To say that an engaged workforce is a major competitive advantage is to state the obvious.
For those who may want to see the empirical evidence can look at the enormous amount of data provided by @Gallup and @Great Place to Work Institute for many decades now. Here are a few highlights about businesses with engaged employees:
Ø Higher profits compared to those with disengaged workers
Ø Higher customer loyalty
Ø Lower absenteeism, employee turnover and accidents
Great Place to Work Institute (2023)
Ø Companies with high-trust culture are more profitable and have higher stock-market returns
Ø Much lower employee turnover
Ø Much higher levels of innovation
For more on this, you can refer to the report by Harvard Business Review Analytics Services (2013) titled “The Impact of Employee Engagement on Performance”.
While many factors contribute to engagement of employees, the most significant impact comes from the managers who oversee the day-to-day work of front-line workforce.
And as we know by now, managers emulate their seniors’ behaviour. Like the legendary #stevejobs said more than a decade ago – “What happens at the top, filters down to the rest of the organization.”
To my mind, here is the basic question to reflect on for the boards and the CEOs: “Is our top team driving people to deliver on the targets or, are they creating conditions where employees are passionate about excelling on the job?”
And there are tools available to answer the question.
Actually, a large no. of organizations does carry out the assessment.
What is largely missing is the follow through after assessment i.e. how do we bridge the gap and move the needle towards a more engaging style to manage people?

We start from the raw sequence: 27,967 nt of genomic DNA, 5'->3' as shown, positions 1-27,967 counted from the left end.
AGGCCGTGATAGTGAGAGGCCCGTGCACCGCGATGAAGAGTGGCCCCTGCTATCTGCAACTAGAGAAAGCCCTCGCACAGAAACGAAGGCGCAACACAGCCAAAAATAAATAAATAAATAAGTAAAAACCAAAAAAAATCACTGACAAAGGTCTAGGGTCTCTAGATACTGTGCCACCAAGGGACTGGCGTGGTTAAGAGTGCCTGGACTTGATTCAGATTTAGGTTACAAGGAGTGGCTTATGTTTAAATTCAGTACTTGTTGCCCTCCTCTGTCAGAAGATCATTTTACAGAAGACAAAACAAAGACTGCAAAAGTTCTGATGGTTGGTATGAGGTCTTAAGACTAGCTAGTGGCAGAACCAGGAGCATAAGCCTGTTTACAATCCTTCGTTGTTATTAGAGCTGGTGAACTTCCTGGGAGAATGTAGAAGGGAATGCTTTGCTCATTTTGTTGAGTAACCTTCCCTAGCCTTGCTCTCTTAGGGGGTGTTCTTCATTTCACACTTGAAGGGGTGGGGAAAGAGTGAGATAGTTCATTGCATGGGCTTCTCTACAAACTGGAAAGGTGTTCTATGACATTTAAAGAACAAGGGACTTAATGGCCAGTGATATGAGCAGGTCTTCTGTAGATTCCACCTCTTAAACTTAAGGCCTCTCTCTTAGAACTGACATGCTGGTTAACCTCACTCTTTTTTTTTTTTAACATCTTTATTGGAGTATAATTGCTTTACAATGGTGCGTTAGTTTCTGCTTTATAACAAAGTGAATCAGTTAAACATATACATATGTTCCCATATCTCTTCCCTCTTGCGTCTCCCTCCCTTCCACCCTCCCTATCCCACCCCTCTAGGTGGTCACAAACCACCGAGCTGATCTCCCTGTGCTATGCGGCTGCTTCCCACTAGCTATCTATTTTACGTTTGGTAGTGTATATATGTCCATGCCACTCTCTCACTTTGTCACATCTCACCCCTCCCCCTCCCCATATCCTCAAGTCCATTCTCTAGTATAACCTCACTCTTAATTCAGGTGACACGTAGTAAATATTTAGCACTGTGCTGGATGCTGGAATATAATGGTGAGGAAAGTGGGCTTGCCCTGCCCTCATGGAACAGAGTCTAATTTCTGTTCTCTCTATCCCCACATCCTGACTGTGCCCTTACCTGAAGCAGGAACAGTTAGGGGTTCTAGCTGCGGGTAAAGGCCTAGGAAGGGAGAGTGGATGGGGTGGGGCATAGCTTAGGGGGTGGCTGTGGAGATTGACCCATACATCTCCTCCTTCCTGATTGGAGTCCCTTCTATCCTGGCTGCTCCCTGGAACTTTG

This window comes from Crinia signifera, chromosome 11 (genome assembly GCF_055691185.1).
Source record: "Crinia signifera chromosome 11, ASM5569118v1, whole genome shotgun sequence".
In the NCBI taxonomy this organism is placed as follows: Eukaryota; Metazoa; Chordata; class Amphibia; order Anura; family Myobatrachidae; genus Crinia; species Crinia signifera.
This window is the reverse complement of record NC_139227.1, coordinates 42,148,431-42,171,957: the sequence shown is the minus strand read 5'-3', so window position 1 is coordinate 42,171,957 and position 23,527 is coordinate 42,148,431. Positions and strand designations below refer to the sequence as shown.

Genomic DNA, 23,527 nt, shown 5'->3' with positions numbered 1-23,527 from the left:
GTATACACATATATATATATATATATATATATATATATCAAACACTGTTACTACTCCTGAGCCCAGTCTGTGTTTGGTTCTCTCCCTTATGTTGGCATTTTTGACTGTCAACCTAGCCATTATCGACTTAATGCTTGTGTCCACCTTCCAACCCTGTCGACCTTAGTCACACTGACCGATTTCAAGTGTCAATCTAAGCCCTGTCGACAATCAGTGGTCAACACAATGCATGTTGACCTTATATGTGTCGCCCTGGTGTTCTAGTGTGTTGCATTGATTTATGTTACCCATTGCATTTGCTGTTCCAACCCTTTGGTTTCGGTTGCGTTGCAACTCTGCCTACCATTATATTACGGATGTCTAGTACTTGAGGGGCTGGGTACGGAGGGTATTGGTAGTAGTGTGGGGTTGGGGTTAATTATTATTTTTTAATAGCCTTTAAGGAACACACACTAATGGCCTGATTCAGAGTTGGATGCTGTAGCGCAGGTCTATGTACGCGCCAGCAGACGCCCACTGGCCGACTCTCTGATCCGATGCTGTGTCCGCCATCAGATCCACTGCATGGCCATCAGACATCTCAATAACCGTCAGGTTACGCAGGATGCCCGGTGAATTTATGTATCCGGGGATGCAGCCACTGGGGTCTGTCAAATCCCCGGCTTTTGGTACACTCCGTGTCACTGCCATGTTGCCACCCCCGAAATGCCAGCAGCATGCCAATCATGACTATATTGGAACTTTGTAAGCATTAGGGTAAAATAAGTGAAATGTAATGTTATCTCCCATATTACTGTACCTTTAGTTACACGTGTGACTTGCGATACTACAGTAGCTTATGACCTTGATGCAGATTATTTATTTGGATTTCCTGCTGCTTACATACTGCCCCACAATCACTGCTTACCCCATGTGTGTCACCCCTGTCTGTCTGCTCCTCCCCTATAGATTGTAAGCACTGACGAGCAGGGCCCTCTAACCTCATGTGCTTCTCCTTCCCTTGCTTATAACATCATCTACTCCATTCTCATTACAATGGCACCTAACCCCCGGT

Some do initiate actions after the assessment but they go all over the place and spread themselves too thin. Others task their HR teams to handle it, and so on. The result – after a couple of months, the operations pressure takes over and the follow up plan gathers dust.
Start at the top. Employee engagement is a strategic issue and deserves to be on agenda of the CEO and the board. Nothing less will do.
The no. of the people at the top team being small, you can offer personalized support (coaching, action-learning, facilitating communication and connect with their 2nd line and with the team as a whole etc.) to enable the shift towards a more engaging style.
Once you crack it the top, the shift will trickle down to the rest of the managerial hierarchy and to the organization as a whole.
You can also institute processes to reinforce this shift until it gets institutionalized i.e. it becomes a way of working.
As the HBR (2013) report referred earlier found, there is a small group of companies (they called them ‘high prioritizers’) that has done well in terms of follow-up actions and have benefitted substantially.
What’s your experience?